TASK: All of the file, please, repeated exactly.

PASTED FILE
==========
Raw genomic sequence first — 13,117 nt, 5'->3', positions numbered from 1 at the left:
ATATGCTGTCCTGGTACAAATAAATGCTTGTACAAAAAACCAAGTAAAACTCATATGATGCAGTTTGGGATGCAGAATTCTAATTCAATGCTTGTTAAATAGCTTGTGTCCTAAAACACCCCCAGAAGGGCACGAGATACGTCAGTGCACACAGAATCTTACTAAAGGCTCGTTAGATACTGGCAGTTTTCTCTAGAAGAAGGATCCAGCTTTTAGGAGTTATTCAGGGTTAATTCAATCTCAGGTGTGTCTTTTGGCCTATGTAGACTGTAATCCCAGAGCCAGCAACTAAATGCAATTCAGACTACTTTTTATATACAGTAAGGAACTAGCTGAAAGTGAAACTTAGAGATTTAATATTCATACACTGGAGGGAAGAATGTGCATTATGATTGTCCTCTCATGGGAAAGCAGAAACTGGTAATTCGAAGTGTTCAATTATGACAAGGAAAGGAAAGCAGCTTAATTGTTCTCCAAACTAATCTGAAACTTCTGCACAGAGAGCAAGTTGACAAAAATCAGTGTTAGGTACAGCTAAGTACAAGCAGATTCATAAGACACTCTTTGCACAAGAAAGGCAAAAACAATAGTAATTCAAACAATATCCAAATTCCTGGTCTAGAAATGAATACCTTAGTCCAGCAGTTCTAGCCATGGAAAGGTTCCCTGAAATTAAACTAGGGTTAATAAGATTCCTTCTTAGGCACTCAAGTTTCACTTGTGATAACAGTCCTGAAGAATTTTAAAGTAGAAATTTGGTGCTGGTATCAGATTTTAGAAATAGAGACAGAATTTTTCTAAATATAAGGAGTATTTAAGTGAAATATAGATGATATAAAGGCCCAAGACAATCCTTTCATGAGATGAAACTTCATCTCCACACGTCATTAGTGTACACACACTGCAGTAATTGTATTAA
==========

Raw genomic sequence first — 13,117 nt, 5'->3', positions numbered from 1 at the left:
ATATGCTGTCCTGGTACAAATAAATGCTTGTACAAAAAACCAAGTAAAACTCATATGATGCAGTTTGGGATGCAGAATTCTAATTCAATGCTTGTTAAATAGCTTGTGTCCTAAAACACCCCCAGAAGGGCACGAGATACGTCAGTGCACACAGAATCTTACTAAAGGCTCGTTAGATACTGGCAGTTTTCTCTAGAAGAAGGATCCAGCTTTTAGGAGTTATTCAGGGTTAATTCAATCTCAGGTGTGTCTTTTGGCCTATGTAGACTGTAATCCCAGAGCCAGCAACTAAATGCAATTCAGACTACTTTTTATATACAGTAAGGAACTAGCTGAAAGTGAAACTTAGAGATTTAATATTCATACACTGGAGGGAAGAATGTGCATTATGATTGTCCTCTCATGGGAAAGCAGAAACTGGTAATTCGAAGTGTTCAATTATGACAAGGAAAGGAAAGCAGCTTAATTGTTCTCCAAACTAATCTGAAACTTCTGCACAGAGAGCAAGTTGACAAAAATCAGTGTTAGGTACAGCTAAGTACAAGCAGATTCATAAGACACTCTTTGCACAAGAAAGGCAAAAACAATAGTAATTCAAACAATATCCAAATTCCTGGTCTAGAAATGAATACCTTAGTCCAGCAGTTCTAGCCATGGAAAGGTTCCCTGAAATTAAACTAGGGTTAATAAGATTCCTTCTTAGGCACTCAAGTTTCACTTGTGATAACAGTCCTGAAGAATTTTAAAGTAGAAATTTGGTGCTGGTATCAGATTTTAGAAATAGAGACAGAATTTTTCTAAATATAAGGAGTATTTAAGTGAAATATAGATGATATAAAGGCCCAAGACAATCCTTTCATGAGATGAAACTTCATCTCCACACGTCATTAGTGTACACACACTGCAGTAATTGTATTAA